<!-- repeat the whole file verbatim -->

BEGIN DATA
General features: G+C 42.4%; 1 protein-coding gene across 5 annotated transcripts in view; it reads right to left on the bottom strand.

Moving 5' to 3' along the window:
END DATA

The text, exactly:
General features: G+C 42.4%; 1 protein-coding gene across 5 annotated transcripts in view; it reads right to left on the bottom strand.

Moving 5' to 3' along the window: